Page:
In recent years, identity theft has risen to be one of the most popular crimes committed against the average consumer in the United States. The Federal Trade Commission estimates that as many as 9 million Americans have their identities stolen each year.

Smart Business spoke to Denise Owens of Comerica Bank about how to avoid becoming a victim of identity theft.

So, what exactly is this crime that is gaining so much traction?

Identity theft is a type of fraud in which a scammer or thief obtains your Social Security number or other sensitive personal information and uses it to open accounts or buy goods and services without your knowledge. Often, victims of identity theft don’t realize that their personal information has been stolen until they are contacted by a collection agency for a debt of which they are unaware, and, by then, there could be several debts in their name listed on their credit bureau report.

How do fraudsters obtain personal information about someone?

Thieves can use a variety of methods to obtain your personal information, ranging from rummaging through your trash to an online scam — called phishing — that seeks to steal credit card numbers, account information, Social Security numbers, passwords and other sensitive information. Phishing uses fake e-mails, fraudulent Internet addresses, imposter Web sites and ‘pop-ups’ to impersonate your financial institution and trick customers into disclosing their personal data.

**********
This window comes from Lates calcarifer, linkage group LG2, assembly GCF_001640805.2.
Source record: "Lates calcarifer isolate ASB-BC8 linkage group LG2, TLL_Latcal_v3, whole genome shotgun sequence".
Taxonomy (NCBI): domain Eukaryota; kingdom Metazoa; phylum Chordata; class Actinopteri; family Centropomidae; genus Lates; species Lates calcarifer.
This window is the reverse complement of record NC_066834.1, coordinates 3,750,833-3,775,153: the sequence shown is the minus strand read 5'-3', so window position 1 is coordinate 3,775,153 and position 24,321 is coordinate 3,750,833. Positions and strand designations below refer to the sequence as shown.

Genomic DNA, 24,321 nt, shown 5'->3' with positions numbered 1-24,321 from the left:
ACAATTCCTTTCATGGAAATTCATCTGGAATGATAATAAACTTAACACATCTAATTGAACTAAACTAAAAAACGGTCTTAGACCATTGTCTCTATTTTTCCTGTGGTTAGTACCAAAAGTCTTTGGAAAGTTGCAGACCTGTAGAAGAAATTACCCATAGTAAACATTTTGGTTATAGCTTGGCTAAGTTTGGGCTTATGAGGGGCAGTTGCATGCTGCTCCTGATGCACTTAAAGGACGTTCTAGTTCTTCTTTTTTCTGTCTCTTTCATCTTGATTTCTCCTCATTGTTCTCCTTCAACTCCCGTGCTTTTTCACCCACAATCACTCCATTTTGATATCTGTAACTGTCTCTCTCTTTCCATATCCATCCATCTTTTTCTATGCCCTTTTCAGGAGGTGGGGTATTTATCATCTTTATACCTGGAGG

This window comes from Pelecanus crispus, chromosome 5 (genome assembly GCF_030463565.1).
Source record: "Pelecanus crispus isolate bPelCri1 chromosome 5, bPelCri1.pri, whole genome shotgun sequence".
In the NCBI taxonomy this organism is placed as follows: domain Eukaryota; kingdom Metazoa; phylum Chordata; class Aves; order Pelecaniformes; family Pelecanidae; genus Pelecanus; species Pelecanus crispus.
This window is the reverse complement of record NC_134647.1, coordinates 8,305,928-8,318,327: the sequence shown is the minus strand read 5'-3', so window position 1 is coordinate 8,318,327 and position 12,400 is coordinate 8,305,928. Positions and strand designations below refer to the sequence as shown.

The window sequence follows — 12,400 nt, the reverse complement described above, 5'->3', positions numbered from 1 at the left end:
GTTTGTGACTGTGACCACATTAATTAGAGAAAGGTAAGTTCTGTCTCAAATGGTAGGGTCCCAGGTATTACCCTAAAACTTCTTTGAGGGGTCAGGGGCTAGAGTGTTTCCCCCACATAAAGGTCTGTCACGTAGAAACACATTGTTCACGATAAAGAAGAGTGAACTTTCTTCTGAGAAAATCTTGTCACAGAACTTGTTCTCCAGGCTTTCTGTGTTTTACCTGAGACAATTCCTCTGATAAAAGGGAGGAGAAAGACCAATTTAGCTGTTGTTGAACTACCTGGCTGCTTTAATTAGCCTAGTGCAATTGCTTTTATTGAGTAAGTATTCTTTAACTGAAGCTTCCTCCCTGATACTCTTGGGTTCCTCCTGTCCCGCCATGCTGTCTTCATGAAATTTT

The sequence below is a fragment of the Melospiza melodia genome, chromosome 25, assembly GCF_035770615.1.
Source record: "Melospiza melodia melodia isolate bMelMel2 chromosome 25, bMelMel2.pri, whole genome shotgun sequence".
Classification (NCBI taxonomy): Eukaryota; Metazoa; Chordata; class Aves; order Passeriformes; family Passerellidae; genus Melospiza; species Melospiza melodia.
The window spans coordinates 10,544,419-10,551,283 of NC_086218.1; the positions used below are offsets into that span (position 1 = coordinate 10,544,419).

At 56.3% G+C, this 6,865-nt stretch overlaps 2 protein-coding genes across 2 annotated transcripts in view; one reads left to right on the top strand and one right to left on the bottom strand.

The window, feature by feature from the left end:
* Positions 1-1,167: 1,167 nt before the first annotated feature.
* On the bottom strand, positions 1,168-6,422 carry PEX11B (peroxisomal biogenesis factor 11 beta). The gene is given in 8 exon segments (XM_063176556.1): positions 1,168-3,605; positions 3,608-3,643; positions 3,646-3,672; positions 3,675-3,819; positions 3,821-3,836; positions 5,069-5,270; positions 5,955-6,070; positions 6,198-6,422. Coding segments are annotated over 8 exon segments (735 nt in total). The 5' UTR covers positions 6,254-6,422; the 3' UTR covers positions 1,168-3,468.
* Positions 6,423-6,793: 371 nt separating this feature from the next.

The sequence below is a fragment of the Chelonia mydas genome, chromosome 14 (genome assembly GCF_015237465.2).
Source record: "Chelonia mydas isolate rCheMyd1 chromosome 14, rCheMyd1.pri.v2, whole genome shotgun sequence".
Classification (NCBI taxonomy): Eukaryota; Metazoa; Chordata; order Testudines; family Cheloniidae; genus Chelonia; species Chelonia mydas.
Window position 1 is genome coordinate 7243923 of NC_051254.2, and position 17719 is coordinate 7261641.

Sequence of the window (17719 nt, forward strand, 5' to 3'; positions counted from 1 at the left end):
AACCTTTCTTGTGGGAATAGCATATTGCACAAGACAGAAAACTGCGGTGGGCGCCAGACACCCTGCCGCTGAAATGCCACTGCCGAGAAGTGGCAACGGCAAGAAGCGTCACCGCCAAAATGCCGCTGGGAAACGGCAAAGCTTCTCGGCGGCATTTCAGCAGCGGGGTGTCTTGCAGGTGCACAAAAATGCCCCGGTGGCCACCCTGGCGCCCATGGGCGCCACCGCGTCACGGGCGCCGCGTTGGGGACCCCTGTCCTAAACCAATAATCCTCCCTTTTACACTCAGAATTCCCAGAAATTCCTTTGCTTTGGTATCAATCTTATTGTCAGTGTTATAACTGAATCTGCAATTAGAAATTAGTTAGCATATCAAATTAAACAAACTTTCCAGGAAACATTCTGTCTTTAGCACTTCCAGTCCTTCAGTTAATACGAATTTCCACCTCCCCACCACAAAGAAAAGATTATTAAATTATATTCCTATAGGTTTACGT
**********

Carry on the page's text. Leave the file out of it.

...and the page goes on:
What can people do to protect themselves?

Fortunately, there are several simple steps you can take to prevent identity theft:

Protect your Social Security number. Never carry your Social Security card with you. Memorize the number and store the actual card along with any other important documents in a secure place, such as a personal safe or safe deposit box. Additionally, never give your Social Security number out over the phone or to someone that you do not know. Banks will never ask for this information via phone or Internet, so don’t be fooled by a solicitor claiming to be from your financial institution. When in doubt, hang up and call your bank immediately to report such a query.

Reconcile your financial statements. When you receive your financial statements in the mail, be sure to reconcile them immediately and report any discrepancies to the company.

Check your mail daily. Each day, we are inundated with preapproved credit card applications, banking statements, credit card statements, etc., through the mail. All these highly sensitive documents are like gold to a would-be scammer. If you do not get a financial statement that you are expecting, contact the issuer to check that your address has not been changed without your knowledge. You should sign up for electronic statements when possible.